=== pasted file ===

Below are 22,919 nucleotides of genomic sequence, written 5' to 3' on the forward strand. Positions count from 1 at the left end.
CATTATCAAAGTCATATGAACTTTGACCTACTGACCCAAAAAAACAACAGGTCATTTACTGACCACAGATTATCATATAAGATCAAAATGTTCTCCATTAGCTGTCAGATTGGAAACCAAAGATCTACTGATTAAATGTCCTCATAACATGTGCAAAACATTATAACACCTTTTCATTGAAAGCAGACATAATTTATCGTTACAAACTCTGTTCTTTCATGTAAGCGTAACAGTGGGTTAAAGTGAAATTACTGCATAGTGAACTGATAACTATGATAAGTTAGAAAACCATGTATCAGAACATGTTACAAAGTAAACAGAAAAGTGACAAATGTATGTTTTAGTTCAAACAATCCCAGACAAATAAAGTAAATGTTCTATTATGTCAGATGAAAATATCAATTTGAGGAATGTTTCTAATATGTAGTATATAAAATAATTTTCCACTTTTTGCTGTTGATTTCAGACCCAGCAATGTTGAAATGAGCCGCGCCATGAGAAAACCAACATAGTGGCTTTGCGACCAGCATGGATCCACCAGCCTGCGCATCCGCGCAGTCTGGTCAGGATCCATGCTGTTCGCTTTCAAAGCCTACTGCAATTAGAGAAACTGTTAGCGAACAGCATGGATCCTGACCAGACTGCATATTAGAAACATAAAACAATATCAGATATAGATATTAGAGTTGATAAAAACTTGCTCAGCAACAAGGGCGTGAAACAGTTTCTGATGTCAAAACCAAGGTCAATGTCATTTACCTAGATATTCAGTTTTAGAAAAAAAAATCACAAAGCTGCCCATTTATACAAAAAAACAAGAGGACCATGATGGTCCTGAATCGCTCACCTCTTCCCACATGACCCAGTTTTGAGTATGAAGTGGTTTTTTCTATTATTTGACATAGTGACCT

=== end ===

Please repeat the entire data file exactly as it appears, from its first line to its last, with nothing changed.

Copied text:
Below are 22,919 nucleotides of genomic sequence, written 5' to 3' on the forward strand. Positions count from 1 at the left end.
CATTATCAAAGTCATATGAACTTTGACCTACTGACCCAAAAAAACAACAGGTCATTTACTGACCACAGATTATCATATAAGATCAAAATGTTCTCCATTAGCTGTCAGATTGGAAACCAAAGATCTACTGATTAAATGTCCTCATAACATGTGCAAAACATTATAACACCTTTTCATTGAAAGCAGACATAATTTATCGTTACAAACTCTGTTCTTTCATGTAAGCGTAACAGTGGGTTAAAGTGAAATTACTGCATAGTGAACTGATAACTATGATAAGTTAGAAAACCATGTATCAGAACATGTTACAAAGTAAACAGAAAAGTGACAAATGTATGTTTTAGTTCAAACAATCCCAGACAAATAAAGTAAATGTTCTATTATGTCAGATGAAAATATCAATTTGAGGAATGTTTCTAATATGTAGTATATAAAATAATTTTCCACTTTTTGCTGTTGATTTCAGACCCAGCAATGTTGAAATGAGCCGCGCCATGAGAAAACCAACATAGTGGCTTTGCGACCAGCATGGATCCACCAGCCTGCGCATCCGCGCAGTCTGGTCAGGATCCATGCTGTTCGCTTTCAAAGCCTACTGCAATTAGAGAAACTGTTAGCGAACAGCATGGATCCTGACCAGACTGCATATTAGAAACATAAAACAATATCAGATATAGATATTAGAGTTGATAAAAACTTGCTCAGCAACAAGGGCGTGAAACAGTTTCTGATGTCAAAACCAAGGTCAATGTCATTTACCTAGATATTCAGTTTTAGAAAAAAAAATCACAAAGCTGCCCATTTATACAAAAAAACAAGAGGACCATGATGGTCCTGAATCGCTCACCTCTTCCCACATGACCCAGTTTTGAGTATGAAGTGGTTTTTTCTATTATTTGACATAGTGACCT